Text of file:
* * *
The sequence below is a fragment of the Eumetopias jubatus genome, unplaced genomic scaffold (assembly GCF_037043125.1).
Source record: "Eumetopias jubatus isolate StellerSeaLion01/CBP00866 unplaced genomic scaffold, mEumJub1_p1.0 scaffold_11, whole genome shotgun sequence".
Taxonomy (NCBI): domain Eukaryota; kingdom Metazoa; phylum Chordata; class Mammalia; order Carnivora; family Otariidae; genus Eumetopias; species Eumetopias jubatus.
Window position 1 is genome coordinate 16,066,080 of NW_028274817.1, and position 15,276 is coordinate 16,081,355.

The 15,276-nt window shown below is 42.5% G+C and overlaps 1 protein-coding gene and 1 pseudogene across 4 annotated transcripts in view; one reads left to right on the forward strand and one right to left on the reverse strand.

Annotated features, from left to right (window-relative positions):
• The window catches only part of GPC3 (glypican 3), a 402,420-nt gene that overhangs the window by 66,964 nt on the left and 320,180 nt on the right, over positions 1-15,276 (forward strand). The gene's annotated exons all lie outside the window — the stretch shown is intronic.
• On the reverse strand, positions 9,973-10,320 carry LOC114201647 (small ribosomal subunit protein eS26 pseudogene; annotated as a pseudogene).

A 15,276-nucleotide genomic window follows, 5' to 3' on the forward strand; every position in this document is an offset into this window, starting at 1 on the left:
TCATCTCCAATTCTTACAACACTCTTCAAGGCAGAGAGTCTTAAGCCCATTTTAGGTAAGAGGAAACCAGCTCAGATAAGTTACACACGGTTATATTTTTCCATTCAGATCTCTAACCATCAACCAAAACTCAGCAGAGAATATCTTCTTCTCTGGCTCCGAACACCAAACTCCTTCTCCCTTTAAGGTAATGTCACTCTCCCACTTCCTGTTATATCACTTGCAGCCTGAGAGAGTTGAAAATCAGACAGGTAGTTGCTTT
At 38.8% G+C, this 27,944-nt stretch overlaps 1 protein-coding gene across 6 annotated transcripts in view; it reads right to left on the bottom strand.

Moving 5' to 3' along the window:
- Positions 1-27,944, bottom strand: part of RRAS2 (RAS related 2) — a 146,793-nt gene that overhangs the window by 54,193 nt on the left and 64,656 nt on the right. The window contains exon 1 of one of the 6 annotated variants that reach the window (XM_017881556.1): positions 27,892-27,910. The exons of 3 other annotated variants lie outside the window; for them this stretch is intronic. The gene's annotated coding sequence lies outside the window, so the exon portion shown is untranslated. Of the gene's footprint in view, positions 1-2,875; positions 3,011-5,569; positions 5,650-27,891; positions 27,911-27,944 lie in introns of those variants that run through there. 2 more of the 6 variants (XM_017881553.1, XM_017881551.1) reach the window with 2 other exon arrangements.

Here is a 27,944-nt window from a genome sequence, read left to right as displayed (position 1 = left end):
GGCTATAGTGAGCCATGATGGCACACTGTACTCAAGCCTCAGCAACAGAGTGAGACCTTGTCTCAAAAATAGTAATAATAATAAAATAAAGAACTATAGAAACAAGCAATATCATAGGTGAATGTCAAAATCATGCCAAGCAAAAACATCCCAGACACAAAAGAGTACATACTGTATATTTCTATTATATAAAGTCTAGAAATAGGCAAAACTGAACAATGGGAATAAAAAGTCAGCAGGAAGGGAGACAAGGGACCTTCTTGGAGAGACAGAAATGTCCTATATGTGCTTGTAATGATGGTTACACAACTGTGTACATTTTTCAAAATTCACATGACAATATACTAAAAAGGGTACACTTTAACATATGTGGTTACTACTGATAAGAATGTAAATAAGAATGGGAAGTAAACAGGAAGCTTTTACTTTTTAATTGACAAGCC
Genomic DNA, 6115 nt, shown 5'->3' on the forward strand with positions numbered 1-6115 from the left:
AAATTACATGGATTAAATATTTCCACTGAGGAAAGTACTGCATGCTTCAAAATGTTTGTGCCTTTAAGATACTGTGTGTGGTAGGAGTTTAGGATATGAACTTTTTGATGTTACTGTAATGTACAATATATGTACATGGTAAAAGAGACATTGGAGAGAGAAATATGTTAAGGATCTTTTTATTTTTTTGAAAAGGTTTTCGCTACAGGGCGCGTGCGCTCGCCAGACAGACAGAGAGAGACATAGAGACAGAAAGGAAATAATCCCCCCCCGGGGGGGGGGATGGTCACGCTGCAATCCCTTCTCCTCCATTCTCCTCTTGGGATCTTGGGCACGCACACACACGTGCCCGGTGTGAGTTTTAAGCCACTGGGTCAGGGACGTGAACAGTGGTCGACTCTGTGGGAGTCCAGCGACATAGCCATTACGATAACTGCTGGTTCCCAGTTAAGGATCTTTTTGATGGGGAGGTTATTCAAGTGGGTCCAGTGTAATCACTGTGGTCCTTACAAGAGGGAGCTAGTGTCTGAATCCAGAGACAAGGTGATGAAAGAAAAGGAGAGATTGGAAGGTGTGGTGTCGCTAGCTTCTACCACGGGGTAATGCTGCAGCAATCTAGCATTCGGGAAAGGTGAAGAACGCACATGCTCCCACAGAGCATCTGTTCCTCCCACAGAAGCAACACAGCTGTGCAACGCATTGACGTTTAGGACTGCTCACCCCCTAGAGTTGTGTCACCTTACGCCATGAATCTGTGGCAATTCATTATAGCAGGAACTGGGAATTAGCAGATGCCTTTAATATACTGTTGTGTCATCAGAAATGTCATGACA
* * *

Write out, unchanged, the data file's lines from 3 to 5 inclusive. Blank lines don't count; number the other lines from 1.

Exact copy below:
Taxonomy (NCBI): domain Eukaryota; kingdom Metazoa; phylum Chordata; class Mammalia; order Carnivora; family Otariidae; genus Eumetopias; species Eumetopias jubatus.
Window position 1 is genome coordinate 16,066,080 of NW_028274817.1, and position 15,276 is coordinate 16,081,355.

The 15,276-nt window shown below is 42.5% G+C and overlaps 1 protein-coding gene and 1 pseudogene across 4 annotated transcripts in view; one reads left to right on the forward strand and one right to left on the reverse strand.